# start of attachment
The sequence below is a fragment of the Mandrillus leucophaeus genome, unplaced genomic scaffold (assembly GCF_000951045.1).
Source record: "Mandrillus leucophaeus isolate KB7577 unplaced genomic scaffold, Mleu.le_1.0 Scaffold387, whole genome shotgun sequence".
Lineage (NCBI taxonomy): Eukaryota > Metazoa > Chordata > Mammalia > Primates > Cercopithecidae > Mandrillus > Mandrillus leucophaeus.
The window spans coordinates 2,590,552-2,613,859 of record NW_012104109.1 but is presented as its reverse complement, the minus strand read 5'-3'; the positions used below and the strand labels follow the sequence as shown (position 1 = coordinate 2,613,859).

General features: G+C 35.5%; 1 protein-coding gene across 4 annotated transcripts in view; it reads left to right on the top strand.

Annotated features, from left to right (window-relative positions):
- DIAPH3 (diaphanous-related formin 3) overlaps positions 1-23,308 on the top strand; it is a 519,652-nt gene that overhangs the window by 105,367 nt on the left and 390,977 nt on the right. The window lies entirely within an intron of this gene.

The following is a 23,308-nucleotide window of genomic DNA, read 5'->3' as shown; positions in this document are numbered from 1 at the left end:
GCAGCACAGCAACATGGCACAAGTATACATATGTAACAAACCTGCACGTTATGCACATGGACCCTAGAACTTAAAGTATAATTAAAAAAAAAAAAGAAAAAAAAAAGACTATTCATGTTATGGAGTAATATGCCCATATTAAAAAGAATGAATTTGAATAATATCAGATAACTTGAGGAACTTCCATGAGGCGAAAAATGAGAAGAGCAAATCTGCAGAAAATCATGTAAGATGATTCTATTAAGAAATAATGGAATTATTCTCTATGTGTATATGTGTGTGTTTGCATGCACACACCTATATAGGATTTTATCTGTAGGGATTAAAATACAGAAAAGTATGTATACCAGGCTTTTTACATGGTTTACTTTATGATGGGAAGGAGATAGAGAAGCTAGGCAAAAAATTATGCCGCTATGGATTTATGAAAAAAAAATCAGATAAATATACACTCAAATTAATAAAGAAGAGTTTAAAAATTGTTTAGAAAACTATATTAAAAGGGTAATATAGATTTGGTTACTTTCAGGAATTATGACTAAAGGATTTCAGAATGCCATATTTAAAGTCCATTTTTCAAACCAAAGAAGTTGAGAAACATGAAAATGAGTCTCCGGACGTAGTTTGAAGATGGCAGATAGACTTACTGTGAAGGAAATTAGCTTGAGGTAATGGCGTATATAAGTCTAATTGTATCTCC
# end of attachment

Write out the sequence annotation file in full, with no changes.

The sequence below is a fragment of the Mandrillus leucophaeus genome, unplaced genomic scaffold (assembly GCF_000951045.1).
Source record: "Mandrillus leucophaeus isolate KB7577 unplaced genomic scaffold, Mleu.le_1.0 Scaffold387, whole genome shotgun sequence".
Lineage (NCBI taxonomy): Eukaryota > Metazoa > Chordata > Mammalia > Primates > Cercopithecidae > Mandrillus > Mandrillus leucophaeus.
The window spans coordinates 2,590,552-2,613,859 of record NW_012104109.1 but is presented as its reverse complement, the minus strand read 5'-3'; the positions used below and the strand labels follow the sequence as shown (position 1 = coordinate 2,613,859).

General features: G+C 35.5%; 1 protein-coding gene across 4 annotated transcripts in view; it reads left to right on the top strand.

Annotated features, from left to right (window-relative positions):
- DIAPH3 (diaphanous-related formin 3) overlaps positions 1-23,308 on the top strand; it is a 519,652-nt gene that overhangs the window by 105,367 nt on the left and 390,977 nt on the right. The window lies entirely within an intron of this gene.

The following is a 23,308-nucleotide window of genomic DNA, read 5'->3' as shown; positions in this document are numbered from 1 at the left end:
GCAGCACAGCAACATGGCACAAGTATACATATGTAACAAACCTGCACGTTATGCACATGGACCCTAGAACTTAAAGTATAATTAAAAAAAAAAAAGAAAAAAAAAAGACTATTCATGTTATGGAGTAATATGCCCATATTAAAAAGAATGAATTTGAATAATATCAGATAACTTGAGGAACTTCCATGAGGCGAAAAATGAGAAGAGCAAATCTGCAGAAAATCATGTAAGATGATTCTATTAAGAAATAATGGAATTATTCTCTATGTGTATATGTGTGTGTTTGCATGCACACACCTATATAGGATTTTATCTGTAGGGATTAAAATACAGAAAAGTATGTATACCAGGCTTTTTACATGGTTTACTTTATGATGGGAAGGAGATAGAGAAGCTAGGCAAAAAATTATGCCGCTATGGATTTATGAAAAAAAAATCAGATAAATATACACTCAAATTAATAAAGAAGAGTTTAAAAATTGTTTAGAAAACTATATTAAAAGGGTAATATAGATTTGGTTACTTTCAGGAATTATGACTAAAGGATTTCAGAATGCCATATTTAAAGTCCATTTTTCAAACCAAAGAAGTTGAGAAACATGAAAATGAGTCTCCGGACGTAGTTTGAAGATGGCAGATAGACTTACTGTGAAGGAAATTAGCTTGAGGTAATGGCGTATATAAGTCTAATTGTATCTCC